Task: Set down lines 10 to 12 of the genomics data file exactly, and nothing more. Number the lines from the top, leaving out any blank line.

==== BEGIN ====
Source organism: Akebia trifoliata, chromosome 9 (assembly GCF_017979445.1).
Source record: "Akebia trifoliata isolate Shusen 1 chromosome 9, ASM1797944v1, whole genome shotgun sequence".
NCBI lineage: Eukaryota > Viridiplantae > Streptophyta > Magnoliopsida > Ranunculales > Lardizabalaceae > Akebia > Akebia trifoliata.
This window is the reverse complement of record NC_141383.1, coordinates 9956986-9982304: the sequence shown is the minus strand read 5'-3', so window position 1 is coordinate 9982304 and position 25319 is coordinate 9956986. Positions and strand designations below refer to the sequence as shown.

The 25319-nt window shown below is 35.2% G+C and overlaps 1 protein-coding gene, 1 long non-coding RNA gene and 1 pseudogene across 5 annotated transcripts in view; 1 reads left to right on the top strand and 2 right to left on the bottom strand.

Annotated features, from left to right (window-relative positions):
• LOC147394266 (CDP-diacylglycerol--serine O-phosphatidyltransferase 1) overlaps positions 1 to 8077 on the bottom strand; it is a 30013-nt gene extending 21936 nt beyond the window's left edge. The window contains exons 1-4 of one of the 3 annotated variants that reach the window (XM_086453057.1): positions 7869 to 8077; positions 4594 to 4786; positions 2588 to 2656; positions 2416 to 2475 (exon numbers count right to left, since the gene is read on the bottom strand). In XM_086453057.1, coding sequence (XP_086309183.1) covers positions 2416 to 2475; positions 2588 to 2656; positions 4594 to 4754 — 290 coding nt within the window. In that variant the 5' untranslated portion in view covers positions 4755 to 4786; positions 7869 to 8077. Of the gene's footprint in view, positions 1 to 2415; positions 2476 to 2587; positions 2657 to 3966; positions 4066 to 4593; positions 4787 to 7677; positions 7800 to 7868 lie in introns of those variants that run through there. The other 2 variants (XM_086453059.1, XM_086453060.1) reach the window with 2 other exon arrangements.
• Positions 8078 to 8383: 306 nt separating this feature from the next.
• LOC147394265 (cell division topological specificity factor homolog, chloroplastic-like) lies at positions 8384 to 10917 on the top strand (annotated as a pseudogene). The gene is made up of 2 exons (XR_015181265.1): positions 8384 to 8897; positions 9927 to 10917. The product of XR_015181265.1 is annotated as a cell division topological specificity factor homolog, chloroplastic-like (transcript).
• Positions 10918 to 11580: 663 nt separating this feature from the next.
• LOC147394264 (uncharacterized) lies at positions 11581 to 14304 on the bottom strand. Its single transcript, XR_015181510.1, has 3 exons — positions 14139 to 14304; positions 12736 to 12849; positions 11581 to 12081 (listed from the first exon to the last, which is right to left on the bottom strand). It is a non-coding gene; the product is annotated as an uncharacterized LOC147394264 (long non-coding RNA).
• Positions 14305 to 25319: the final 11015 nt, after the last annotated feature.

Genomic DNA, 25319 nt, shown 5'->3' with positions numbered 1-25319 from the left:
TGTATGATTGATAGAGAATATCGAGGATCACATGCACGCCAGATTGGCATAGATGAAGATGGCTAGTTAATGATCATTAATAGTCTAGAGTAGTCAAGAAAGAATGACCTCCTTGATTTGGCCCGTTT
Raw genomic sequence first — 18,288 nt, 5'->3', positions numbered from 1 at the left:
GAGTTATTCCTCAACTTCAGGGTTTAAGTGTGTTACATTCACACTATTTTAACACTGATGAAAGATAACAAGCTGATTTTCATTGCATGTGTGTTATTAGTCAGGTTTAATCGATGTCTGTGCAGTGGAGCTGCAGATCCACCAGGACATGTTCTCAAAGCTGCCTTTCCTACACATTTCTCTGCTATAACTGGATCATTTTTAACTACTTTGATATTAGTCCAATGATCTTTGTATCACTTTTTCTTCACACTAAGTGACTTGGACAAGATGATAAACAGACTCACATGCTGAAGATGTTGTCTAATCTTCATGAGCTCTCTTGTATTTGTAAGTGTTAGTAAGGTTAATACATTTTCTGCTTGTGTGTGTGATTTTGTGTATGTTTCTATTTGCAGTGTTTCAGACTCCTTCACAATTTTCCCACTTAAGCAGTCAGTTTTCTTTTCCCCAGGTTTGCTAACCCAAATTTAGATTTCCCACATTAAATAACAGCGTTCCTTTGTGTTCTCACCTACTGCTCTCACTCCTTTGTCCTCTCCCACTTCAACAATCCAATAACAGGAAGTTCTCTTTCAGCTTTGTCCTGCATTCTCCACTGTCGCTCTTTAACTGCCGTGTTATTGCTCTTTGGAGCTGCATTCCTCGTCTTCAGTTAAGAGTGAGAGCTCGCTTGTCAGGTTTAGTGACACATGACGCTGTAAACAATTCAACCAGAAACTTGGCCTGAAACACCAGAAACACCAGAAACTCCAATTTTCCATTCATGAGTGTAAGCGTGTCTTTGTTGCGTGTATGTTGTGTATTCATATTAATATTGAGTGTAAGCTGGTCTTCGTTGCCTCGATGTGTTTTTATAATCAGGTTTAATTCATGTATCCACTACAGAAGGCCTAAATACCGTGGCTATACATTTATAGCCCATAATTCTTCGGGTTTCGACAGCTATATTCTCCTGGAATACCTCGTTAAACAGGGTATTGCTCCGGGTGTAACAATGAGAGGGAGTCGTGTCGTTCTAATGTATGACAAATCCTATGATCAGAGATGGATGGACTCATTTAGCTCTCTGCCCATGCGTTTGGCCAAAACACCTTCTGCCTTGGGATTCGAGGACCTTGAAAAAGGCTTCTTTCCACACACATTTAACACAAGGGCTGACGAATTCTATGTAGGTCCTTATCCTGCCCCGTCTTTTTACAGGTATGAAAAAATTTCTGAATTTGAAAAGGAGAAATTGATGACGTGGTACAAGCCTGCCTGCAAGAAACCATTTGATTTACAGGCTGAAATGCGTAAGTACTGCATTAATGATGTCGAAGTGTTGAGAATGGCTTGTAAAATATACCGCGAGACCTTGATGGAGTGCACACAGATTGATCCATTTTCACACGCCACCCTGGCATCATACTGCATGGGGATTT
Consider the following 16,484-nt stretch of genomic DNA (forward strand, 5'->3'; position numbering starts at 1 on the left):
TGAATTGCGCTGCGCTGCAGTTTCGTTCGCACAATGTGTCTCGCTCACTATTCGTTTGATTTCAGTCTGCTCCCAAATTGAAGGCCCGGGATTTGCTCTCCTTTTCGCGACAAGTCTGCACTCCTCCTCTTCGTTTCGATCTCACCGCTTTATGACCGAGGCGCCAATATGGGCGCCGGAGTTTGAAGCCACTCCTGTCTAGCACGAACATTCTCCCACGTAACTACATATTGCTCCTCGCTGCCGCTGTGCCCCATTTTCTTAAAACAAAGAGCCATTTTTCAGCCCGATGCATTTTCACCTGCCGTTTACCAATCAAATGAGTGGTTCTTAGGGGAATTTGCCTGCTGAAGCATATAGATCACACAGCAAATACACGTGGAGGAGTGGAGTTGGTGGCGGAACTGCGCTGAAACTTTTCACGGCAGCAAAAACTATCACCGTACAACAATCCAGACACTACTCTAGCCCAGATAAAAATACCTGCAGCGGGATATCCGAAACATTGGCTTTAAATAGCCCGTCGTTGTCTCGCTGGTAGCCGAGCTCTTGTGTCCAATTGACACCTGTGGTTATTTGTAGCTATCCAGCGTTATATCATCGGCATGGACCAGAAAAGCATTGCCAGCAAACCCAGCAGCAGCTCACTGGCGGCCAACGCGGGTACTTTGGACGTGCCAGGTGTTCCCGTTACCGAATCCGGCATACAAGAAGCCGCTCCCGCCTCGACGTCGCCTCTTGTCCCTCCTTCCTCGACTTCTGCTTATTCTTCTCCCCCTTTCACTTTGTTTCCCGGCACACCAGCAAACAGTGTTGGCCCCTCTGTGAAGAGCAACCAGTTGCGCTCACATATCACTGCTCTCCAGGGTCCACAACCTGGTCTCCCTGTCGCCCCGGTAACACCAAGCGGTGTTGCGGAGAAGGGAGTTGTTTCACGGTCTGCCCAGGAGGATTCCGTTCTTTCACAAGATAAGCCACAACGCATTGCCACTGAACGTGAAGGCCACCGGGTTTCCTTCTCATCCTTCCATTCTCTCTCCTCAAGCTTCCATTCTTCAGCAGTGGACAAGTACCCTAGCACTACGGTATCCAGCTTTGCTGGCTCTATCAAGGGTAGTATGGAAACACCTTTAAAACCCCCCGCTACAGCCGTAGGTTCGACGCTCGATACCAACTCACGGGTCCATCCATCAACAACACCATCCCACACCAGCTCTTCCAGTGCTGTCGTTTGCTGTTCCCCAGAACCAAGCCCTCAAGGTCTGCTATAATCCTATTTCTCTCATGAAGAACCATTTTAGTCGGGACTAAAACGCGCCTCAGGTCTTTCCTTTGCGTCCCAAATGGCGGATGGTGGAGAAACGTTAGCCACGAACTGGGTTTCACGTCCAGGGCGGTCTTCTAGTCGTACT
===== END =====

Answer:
• Positions 10918 to 11580: 663 nt separating this feature from the next.
• LOC147394264 (uncharacterized) lies at positions 11581 to 14304 on the bottom strand. Its single transcript, XR_015181510.1, has 3 exons — positions 14139 to 14304; positions 12736 to 12849; positions 11581 to 12081 (listed from the first exon to the last, which is right to left on the bottom strand). It is a non-coding gene; the product is annotated as an uncharacterized LOC147394264 (long non-coding RNA).
• Positions 14305 to 25319: the final 11015 nt, after the last annotated feature.